Often the questions seem to be a little naive, as if the person asking them doesn’t actually play games or isn’t aware of the game and its history. Often so-called journalists seem to be very unaware (like people playing Minecraft because it’s cool wow hot new/buzz words instead of because they actually like Minecraft and know how to play it. Half of gaming journalism might as well be those blonde girls with big boobs from IGN who know nothing about games but dress up as faux-reporters. Gaming communities know and understand gaming and interviews and media often don’t reflect anything like that. It’s like two different worlds.

    Am I being over-the-top? I really don’t know. I honestly don’t pay much attention to games journalism because I don’t want coddled interviews where developers get to pick and choose what they want to say. They’re being interviewed not giving a presentation.

    inb4 people rip me apart

    • “I’m in a lazy mood” *writes micro-essay* 😛

      Are you being over the top? I’d say, yeah, a little bit. But maybe not as over the top as the article itself was; I think a fair few people got swept up in the charismatic writing (which was excellent, no question!), even though the article doesn’t really seem to reflect the reality we see before us.

      I have to agree with you, Random, that there is simply not enough of the Kerry O’Brien style hard-ask going on. Between the Raygun Rant above and Weresmurf’s illuminating comment it seems that there are quite a few other fields of journalism which also lack perceptive and willing journalists. I come to Kotaku Australia again and again because I really, really enjoy Editor-Lord Serrels’ editorials, which haven’t been afraid to ask hard questions in the past. It’s why I keep an eye on RockPaperShotgun, too. However, a few bright stars does not a glorious dawn make; you need a galaxy of them.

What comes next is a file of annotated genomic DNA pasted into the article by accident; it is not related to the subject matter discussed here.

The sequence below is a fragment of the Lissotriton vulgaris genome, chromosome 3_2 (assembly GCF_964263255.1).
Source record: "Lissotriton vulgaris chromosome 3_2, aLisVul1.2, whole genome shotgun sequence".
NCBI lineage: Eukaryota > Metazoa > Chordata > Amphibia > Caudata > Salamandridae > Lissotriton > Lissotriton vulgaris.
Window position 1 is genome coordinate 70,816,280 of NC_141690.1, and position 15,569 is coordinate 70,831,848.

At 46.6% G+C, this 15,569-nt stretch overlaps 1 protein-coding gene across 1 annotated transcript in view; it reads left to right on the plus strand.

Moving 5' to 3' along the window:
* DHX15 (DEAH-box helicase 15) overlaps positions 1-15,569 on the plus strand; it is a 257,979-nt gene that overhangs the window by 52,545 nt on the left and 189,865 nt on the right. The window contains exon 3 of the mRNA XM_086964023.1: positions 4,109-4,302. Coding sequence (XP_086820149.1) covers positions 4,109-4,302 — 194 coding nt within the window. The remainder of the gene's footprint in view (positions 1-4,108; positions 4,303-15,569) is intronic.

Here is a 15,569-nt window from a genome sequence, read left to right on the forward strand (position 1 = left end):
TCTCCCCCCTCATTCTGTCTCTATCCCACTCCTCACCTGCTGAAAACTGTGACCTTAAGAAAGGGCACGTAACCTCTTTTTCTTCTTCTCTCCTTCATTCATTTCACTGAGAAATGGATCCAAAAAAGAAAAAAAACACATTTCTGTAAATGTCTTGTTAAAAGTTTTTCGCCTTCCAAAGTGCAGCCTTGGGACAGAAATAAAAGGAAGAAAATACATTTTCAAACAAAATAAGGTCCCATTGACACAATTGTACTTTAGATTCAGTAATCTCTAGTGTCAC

Now, this said, it’s impossible to escape the kinds of conditions that Weresmurf mentioned: controlled PR-ghosted interviews will keep going, and that’s frustrating, but inevitable. I sadly acknowledge this. After all, why would a publisher agree to an interview with their developer when they know it’s going to be a bloody slaughter with no good answers, especially when there’s already a multi-million dollar marketing plan in place which might be harmed?

      But the recent furore hasn’t been about this at all. Instead, there’s been accusations of improprietous sponsorship, imputations of what amounts to threats by journalists against journalism publishers, and a growing trend of PR and journalism becoming synonymous. It really does look like there are genuine problems worth tackling. That the public (or even players of the game itself) are invested in seeing these problems resolved is just great, however, that these problems exist signify a serious fissure in the ethical integrity of the gaming specialist journalist industry as a whole. Essentially, it’s a false comparison to say that we’re better off than another field which isn’t concerned with tackling the problems we are, because we still HAVE those problems.

      I’ll wrap up with a quote that I think sums up the Raygun Rant pretty well: “When you play the game of thrones, you either win or you die. There is no middle ground.” –Cersei Lannister.

    • Am I being over-the-top?

      Well considering you didn’t read the article and yet responded with three paragraphs, I would say perhaps you are indeed being a a smidge over the top there.

  • So, we don’t need to worry about games journalism because it’s kept in check by all the vocal worrying about games journalism? Got it.